Bloor-Yonge Station is located at the intersection of Yonge and Bloor streets and is the busiest station on the TTC. On average 220,000 customers travel daily through Bloor-Yonge Station.

The original station opened in 1954 and now requires expansion and modernization to accommodate future TTC ridership and neighbourhood density. Line 1 and 2 passenger platforms are already experiencing overcrowding and queuing during both the morning and evening rush hours.

Bloor-Yonge is an interchange subway station and a significant transfer point that provides access to both Line 1 and Line 2. In 2019, Line 1 had average daily weekday ridership of more than 825,000 riders, making it one of the busiest lines in North America. The TTC expects ridership to experience significant growth both from the increasing population in the GTA and from transit expansion, including the northern extension of Line 1 to Richmond Hill Centre, the opening of the Eglinton Crosstown LRT and the future Ontario Line.

What we’re doing

Bloor-Yonge Station will be undergoing a design retrofit and significant expansion to meet both current and future ridership demand. The Bloor-Yonge Station project includes the construction of a new Line 2 passenger platform and the expansion of both Line 1 passenger platforms, enhancements to the concourse level, entrances, exits and improved accessibility features. 

The scope of future work at Bloor-Yonge Station includes:

  • Expansion of Line 1 northbound and southbound platforms
  • A new second platform to enhance capacity for eastbound passengers on Line 2
  • Line 2 original platform reconfiguration to enhance capacity for westbound passengers
  • A new barrier-free entrance
  • A new exit to Bloor Street
  • New escalators, elevators and stairs
  • New public art and station finishes
  • One new electrical substation to enhance power to our trains and systems
  • Five new fan plants to improve ventilation
  • Utility upgrades

The Bloor-Yonge Station Capacity Improvements project is being designed to enhance accessibility and safety in accordance with the Accessibility for Ontarians with Disabilities Act, 2005 (AODA) and the Ontario Building Code.

Accessibility and Ridership

The design includes additional escalators, elevators and barrier-free entrances, which means more station accessibility and an enhanced and inclusive customer experience.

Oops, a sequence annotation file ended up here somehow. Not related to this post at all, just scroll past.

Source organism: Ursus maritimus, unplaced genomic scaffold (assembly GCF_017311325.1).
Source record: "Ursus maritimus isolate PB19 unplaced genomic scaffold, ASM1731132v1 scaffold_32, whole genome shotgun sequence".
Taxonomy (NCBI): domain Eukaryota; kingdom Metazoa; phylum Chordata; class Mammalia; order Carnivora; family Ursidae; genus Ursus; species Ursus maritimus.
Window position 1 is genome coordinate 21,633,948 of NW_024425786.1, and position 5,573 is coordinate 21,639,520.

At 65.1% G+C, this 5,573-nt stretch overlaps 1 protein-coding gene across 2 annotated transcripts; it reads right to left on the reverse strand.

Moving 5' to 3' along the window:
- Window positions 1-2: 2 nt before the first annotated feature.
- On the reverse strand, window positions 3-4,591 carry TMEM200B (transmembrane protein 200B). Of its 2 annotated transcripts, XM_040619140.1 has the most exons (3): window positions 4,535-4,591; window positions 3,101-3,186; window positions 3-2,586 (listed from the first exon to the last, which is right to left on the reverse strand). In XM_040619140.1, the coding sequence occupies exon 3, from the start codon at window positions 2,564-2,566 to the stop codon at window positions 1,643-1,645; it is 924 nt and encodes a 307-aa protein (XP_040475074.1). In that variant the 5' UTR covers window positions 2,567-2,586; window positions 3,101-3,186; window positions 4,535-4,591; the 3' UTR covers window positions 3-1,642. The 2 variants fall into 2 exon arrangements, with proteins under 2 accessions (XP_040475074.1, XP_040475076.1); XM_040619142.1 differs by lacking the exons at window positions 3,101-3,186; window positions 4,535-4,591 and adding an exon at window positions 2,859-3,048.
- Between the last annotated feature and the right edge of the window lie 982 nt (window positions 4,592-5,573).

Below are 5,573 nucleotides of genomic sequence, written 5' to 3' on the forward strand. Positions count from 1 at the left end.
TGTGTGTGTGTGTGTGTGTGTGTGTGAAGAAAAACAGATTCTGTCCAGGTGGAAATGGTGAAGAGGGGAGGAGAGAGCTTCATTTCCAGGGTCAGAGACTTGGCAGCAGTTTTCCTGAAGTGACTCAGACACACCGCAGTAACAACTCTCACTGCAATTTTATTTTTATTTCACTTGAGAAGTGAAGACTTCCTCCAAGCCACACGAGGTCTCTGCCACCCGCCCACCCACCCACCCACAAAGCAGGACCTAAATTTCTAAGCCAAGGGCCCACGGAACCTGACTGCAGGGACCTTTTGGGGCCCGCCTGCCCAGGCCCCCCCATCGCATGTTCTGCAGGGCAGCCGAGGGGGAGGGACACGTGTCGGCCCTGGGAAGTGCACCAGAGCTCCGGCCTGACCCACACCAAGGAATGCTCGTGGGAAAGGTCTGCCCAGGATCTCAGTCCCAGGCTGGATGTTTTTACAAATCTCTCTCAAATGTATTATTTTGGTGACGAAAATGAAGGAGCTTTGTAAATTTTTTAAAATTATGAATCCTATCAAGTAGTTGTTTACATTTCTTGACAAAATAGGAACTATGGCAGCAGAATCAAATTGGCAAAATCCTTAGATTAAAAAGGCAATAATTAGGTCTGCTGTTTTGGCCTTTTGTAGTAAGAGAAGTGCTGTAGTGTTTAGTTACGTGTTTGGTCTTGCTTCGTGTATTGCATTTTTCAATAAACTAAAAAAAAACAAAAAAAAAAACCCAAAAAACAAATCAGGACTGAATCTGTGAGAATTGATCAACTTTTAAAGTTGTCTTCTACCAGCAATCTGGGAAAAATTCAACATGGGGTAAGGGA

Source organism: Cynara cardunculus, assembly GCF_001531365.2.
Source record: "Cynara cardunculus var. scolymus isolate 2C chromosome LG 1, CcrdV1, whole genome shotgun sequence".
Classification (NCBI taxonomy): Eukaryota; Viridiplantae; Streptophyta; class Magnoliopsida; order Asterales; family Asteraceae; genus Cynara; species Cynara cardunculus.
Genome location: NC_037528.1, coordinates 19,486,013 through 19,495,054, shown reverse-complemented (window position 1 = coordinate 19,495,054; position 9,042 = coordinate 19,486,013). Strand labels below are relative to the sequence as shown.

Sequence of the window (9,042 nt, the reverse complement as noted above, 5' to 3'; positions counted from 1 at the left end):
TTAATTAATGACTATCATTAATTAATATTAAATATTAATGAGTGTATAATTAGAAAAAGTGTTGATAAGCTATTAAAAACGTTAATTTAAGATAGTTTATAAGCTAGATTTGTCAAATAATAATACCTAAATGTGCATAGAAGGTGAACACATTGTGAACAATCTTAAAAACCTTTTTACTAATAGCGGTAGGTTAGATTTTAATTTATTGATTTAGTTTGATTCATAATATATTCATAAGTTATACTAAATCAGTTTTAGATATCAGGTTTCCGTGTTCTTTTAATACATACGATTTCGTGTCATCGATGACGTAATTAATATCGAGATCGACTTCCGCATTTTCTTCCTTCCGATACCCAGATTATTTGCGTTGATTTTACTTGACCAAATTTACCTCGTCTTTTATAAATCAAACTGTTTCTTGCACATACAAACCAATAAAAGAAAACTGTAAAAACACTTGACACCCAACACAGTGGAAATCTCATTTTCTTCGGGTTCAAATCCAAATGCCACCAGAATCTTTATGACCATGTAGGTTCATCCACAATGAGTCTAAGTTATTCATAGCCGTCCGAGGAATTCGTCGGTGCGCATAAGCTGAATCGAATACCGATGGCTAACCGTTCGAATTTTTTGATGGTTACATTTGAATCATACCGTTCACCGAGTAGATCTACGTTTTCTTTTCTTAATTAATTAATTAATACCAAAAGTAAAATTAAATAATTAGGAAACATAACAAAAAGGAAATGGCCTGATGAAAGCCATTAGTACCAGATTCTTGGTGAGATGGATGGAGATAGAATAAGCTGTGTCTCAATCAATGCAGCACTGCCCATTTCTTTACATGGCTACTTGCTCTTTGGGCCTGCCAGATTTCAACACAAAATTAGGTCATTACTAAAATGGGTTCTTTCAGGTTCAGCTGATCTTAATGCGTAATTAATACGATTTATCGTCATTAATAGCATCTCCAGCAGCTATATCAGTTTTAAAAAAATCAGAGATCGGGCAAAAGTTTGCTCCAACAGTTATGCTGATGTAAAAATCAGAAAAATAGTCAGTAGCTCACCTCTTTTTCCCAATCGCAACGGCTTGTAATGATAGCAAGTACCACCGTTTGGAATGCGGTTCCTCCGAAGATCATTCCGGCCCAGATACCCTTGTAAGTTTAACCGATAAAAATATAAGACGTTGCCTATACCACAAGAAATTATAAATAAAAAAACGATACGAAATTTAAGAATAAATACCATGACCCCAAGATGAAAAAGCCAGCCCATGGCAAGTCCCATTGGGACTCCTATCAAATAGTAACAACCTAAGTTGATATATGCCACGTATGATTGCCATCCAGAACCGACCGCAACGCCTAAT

In 2029, it is expected that passenger activity at Bloor-Yonge Station will increase by approximately 25% from 2019 levels. A total of 270,000 customers are forecasted to be using the Line 1 platforms on an average weekday in 2029, while 225,000 customers are predicted to use the Line 2 platforms. As Bloor-Yonge is a central interchange station, many customers will be using both platforms for their journey. Over 31,000 customers are forecasted to use the station during the morning rush hour.

By the Numbers


  • Line 1 Ridership: 210,000 per day, or 65,000,000 annually.
  • Line 2 Ridership: 180,000 per day, or 55,000,000 annually.
  • Unique customers to Bloor-Yonge Station: 220,000 per day or 67,000,000 annually
  • Morning rush hour ridership: 26,000


  • Line 1 Ridership: 270,000 per day, or 83,000,000 annually.
  • Line 2 Ridership: 225,000 per day, or 69,000,000 annually.
  • Unique customers to Bloor-Yonge Station: 280,000 per day or 86,000,000 annually
  • Morning rush hour ridership: 31,000

* Anticipated 2029 Ridership.

Next Steps

  • This project is at 10% conceptual design or Stage Gate 2 – Feasibility Assessment.
  • Stage Gate 3 or approximately 30% design is projected for the second quarter of 2021. The approval of Stage Gate 3 will establish the overall project performance baseline definition for project scope, schedule and cost, as well as determine the best project delivery strategy.
  • Online public consultation is expected in Q3 2021 after Stage Gate 3.
  • Major construction is planned to begin in 2024.
  • Specific timelines will be confirmed after engineering is completed and a contract is awarded.


The total cost for the Bloor-Yonge Station Capacity Improvements project is currently estimated at $1.5 billion, to be funded equally by the City of Toronto, the Province and the Federal government. City Council approved its funding share during the 2020 Budget process by allocating $500 million in new funding from the City Building Fund in the TTC’s 2020-2029 Approved Capital Budget and Plan. The City’s funding enables the TTC to begin the necessary planning and preparatory work for this project.